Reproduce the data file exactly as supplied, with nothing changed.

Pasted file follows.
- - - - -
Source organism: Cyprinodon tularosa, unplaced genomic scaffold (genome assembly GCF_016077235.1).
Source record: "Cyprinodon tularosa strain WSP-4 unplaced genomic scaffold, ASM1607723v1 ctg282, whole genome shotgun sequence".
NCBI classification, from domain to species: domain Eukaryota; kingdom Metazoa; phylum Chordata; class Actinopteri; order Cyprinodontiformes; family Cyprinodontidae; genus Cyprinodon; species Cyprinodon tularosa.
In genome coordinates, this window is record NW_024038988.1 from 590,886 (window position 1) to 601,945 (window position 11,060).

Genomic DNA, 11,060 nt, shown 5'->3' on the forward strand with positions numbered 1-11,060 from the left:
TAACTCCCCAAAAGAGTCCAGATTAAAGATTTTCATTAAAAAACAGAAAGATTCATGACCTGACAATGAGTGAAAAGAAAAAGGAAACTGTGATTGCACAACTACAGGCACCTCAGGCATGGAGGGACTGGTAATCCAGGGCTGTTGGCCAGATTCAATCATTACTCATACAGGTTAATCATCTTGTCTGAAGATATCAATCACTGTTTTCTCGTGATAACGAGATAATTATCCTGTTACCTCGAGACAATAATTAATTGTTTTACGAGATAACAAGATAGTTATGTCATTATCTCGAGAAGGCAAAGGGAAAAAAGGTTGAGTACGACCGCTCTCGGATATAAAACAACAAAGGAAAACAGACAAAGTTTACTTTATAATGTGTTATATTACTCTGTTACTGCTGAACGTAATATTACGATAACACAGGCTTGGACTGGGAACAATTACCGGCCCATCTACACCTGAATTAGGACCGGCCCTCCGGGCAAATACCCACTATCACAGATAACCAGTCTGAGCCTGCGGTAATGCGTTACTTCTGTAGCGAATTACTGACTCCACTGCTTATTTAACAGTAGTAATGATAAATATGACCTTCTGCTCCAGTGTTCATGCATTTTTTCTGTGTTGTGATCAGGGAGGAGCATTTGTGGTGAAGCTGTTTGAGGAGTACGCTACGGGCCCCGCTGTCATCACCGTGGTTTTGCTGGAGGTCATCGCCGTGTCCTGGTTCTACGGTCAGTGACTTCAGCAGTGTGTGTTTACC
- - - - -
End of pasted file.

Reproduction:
Source organism: Cyprinodon tularosa, unplaced genomic scaffold (genome assembly GCF_016077235.1).
Source record: "Cyprinodon tularosa strain WSP-4 unplaced genomic scaffold, ASM1607723v1 ctg282, whole genome shotgun sequence".
NCBI classification, from domain to species: domain Eukaryota; kingdom Metazoa; phylum Chordata; class Actinopteri; order Cyprinodontiformes; family Cyprinodontidae; genus Cyprinodon; species Cyprinodon tularosa.
In genome coordinates, this window is record NW_024038988.1 from 590,886 (window position 1) to 601,945 (window position 11,060).

Genomic DNA, 11,060 nt, shown 5'->3' on the forward strand with positions numbered 1-11,060 from the left:
TAACTCCCCAAAAGAGTCCAGATTAAAGATTTTCATTAAAAAACAGAAAGATTCATGACCTGACAATGAGTGAAAAGAAAAAGGAAACTGTGATTGCACAACTACAGGCACCTCAGGCATGGAGGGACTGGTAATCCAGGGCTGTTGGCCAGATTCAATCATTACTCATACAGGTTAATCATCTTGTCTGAAGATATCAATCACTGTTTTCTCGTGATAACGAGATAATTATCCTGTTACCTCGAGACAATAATTAATTGTTTTACGAGATAACAAGATAGTTATGTCATTATCTCGAGAAGGCAAAGGGAAAAAAGGTTGAGTACGACCGCTCTCGGATATAAAACAACAAAGGAAAACAGACAAAGTTTACTTTATAATGTGTTATATTACTCTGTTACTGCTGAACGTAATATTACGATAACACAGGCTTGGACTGGGAACAATTACCGGCCCATCTACACCTGAATTAGGACCGGCCCTCCGGGCAAATACCCACTATCACAGATAACCAGTCTGAGCCTGCGGTAATGCGTTACTTCTGTAGCGAATTACTGACTCCACTGCTTATTTAACAGTAGTAATGATAAATATGACCTTCTGCTCCAGTGTTCATGCATTTTTTCTGTGTTGTGATCAGGGAGGAGCATTTGTGGTGAAGCTGTTTGAGGAGTACGCTACGGGCCCCGCTGTCATCACCGTGGTTTTGCTGGAGGTCATCGCCGTGTCCTGGTTCTACGGTCAGTGACTTCAGCAGTGTGTGTTTACC